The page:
2. “New Women Criminals: Suffragettes in Early British Film, 1896-1913,” Elizabeth C. Miller, Univ. of Wisconsin, Madison
3. “Cat and Mouse: Technology and Ideology in Early American Cinema,” J. Graham McPhee, Univ. of Portsmouth
Respondent: Michael Valdez Moses, Duke Univ.
1. “‘As Lord Campbell’s Act Forbids’: Dante Gabriel Rossetti and the Protomodern Censor,” Celia Marshik, State Univ. of New York, Stony Brook
2. “Disorientalism: Imperial Geography and the Origins of Conrad’s Modernist Aesthetics,” Michael Valdez Moses, Duke Univ.
3. “Meredith and Arelational Modernism,” Christopher Lane, Northwestern Univ.
554. Speed, Velocity, Acceleration
1. “Time and the Circling of the World,” Jonathan H. Grossman, Univ. of California, Los Angeles
2. “Being, Dwelling, Resisting: British Modernism and the Failure of the International Style,” Victoria P. Rosner, Texas A&M Univ., College Station
3. “Slowness and Altitude: Aerial Photography and Interwar Modernism,” Paul K. Saint-Amour, Pomona Coll.
4. “The Adrenaline Aesthetic: Speed, Pleasure, Politics,” Andrew Enda Duffy
Twentieth-Century English Literature
112. Ted Hughes
1. “Ted Hughes and Keith Douglas,” Cornelia D. J. Pearsall, Smith Coll.
2. “Cenotaphs and Photographs,” Charles Daniel Blanton, Princeton Univ.
3. “Reassessing Ted Hughes,” Charles Stewart Berger, Southern Illinois Univ., Edwardsville
205. Writing World War II
1. “Writing (and Talking) War: E. M. Forster’s BBC Wartime Broadcasts to India,” Elizabeth MacLeod Walls, Nebraska Wesleyan Univ.; Linda Kay Hughes, Texas Christian Univ.
2. “Oblique Representations of World War II in Doris Lessing’s The Golden Notebook and Ian McEwan’s Atonement,” Earl G. Ingersoll, State Univ. of New York, Coll. at Brockport
3. “Raking the Ashes of Memory: Fragmented Silences, Grief, and Trauma in Kazuo Ishiguro’s A Pale View of Hills,” Hema Chari, California State Univ., Los Angeles
4. “A Different Battle of Britain: Contemporary British Women Writers and the Holocaust,” Phyllis Lassner, Northwestern Univ.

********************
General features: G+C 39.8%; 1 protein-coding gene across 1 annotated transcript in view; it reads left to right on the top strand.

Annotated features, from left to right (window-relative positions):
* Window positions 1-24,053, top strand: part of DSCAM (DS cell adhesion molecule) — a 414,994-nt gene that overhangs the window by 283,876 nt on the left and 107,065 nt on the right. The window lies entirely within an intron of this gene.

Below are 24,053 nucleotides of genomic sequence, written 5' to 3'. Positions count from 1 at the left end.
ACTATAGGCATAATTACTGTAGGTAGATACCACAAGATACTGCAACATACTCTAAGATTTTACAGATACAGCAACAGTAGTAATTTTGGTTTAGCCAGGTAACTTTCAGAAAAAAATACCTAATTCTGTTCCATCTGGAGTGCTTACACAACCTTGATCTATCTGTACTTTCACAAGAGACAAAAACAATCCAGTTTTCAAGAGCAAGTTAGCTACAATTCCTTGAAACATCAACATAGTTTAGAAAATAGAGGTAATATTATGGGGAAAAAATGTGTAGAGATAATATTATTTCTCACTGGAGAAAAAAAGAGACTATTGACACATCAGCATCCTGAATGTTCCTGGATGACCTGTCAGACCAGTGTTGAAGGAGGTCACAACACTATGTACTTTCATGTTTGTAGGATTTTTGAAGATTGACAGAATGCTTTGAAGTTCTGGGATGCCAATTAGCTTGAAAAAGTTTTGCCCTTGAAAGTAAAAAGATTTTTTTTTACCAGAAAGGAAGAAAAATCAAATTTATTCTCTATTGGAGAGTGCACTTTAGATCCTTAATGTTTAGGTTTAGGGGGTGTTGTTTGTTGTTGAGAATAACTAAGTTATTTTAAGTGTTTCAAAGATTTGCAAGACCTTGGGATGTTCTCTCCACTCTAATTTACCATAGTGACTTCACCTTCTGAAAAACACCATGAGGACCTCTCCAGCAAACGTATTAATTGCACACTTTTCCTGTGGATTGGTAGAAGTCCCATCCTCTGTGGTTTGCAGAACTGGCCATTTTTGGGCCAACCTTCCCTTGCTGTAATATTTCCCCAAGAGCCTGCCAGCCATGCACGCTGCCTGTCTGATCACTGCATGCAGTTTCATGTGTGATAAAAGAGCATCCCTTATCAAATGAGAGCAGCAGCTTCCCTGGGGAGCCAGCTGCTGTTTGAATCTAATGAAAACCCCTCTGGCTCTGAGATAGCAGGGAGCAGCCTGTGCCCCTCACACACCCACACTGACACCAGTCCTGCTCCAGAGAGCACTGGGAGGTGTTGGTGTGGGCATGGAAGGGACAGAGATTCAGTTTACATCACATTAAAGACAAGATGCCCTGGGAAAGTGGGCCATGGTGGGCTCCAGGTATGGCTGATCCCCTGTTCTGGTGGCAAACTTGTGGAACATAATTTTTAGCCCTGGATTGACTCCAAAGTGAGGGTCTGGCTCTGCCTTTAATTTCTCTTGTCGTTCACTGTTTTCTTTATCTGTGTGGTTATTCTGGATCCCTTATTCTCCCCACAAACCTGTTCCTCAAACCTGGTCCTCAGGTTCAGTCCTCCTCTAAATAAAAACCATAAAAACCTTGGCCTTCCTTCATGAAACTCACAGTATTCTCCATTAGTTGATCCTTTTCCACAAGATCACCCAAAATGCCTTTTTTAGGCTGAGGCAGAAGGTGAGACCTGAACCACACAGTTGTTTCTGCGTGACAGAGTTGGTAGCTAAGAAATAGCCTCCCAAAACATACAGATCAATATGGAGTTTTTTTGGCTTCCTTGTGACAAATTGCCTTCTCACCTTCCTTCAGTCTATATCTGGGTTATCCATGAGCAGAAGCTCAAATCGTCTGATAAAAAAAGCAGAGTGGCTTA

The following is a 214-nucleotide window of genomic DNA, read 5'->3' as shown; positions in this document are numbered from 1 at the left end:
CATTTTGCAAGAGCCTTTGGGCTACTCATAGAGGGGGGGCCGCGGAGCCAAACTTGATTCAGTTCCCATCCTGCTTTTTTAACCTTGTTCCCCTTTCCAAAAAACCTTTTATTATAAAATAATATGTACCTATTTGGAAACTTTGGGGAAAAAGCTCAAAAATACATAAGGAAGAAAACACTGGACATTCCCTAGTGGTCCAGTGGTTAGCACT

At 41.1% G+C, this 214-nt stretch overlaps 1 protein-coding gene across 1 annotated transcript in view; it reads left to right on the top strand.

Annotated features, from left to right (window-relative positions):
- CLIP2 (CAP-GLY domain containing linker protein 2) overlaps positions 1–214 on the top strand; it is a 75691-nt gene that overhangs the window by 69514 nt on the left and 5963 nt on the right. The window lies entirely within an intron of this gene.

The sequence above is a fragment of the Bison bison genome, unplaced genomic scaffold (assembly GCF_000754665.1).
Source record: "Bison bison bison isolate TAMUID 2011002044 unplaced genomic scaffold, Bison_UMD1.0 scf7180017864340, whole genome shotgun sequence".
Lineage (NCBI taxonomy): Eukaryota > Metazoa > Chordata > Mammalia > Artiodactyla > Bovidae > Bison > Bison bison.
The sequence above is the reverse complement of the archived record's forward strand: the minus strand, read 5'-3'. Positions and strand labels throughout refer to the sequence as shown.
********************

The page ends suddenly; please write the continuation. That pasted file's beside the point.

328. Female British Gothic
1. “Negation and (Dis)Embodiment in Jeanette Winterson’s Written on the Body,” Ellen Elizabeth Berry, Bowling Green State Univ.
2. “Unwounding Women: Reembodying the Gothic in Dirty Weekend,” Helene Meyers, Southwestern Univ.
3. “Erotic Sublime and Masochism: What’s the Difference?” Marianne K. Noble, American Univ.
4. “In Memorium Darkwave Hippies: Angela Carter through a Goth Lens,” Carol Siegel, Washington State Univ., Vancouver
English Literature Other Than British and American
113. Anglophone Interjections I: South-South Dialogues
1. “Caribbean Cosmopolitanism: Caribbean Travelers in the Caribbean and West Africa in the Late Nineteenth Century,” Faith Lois Smith, Brandeis Univ.
2. “Antique Cosmopolitanism? The Indian Ocean Trade in Amitav Ghosh and Salman Rushdie,” Benjamin S. Graves, Univ. of California, Berkeley
3. “Internalizing History: Psyche and Solace in Bessie Head’s A Question of Power and Toni Cade Bambara’s The Salt Eaters,” Stephane P. Robolin, Duke Univ.
4. “Love, the Home, and the World: Repositioning India in ‘Asia,'” Samir Dayal, Bentley Coll.
206. Anglophone Interjections II: Old-New Discourses
1. “Colonial Fantasies, Postcolonial Masculinity: Ram/RAM Rajya in The Moor’s Last Sigh,” Deepika Bahri, Emory Univ.
2. “Revisiting the Indian ‘Renaissance’: Vernacular-Anglophone Relations in Colonial India,” Makarand R. Paranjape, Jawaharlal Nehru Univ., New Delhi
3. “Anglophone Portraits of the Temple Dancer: Then and Now,” Pradyumna S. Chauhan, Arcadia Univ.
4. “Imperial Theatricality from Kipling to Rushdie,” John S. McBratney, John Carroll Univ.
5. “Plural Temporalities: Toward a Genealogy of Cosmopolitanism,” Betty Joseph, Rice Univ.
466. Anglophone Interjections III: Southern Cosmopolitanisms
1. “Resurrecting Egypt in a British Shroud: Muhammad al-Siba’i’s Colonialist-Nationalist Translations of Charles Dickens and Thomas Carlyle,” Shaden M. Tageldin, Univ. of California, Berkeley
2. “Cosmopolitanism and Nostalgia in Amitav Ghosh,” Gautam Premnath, Univ. of Massachusetts, Boston
3. “Gandhi, South Africa, and the Impossibility of Cosmopolitanism,” Sameer P. Pandya, Queens Coll., City Univ. of New York
4. “Rooted Routes: Jamaican Patois Poet Louise Bennett and the Cosmopolitan Ideal,” Ifeoma Chinwe Nwankwo, Univ. of Michigan, Ann Arbor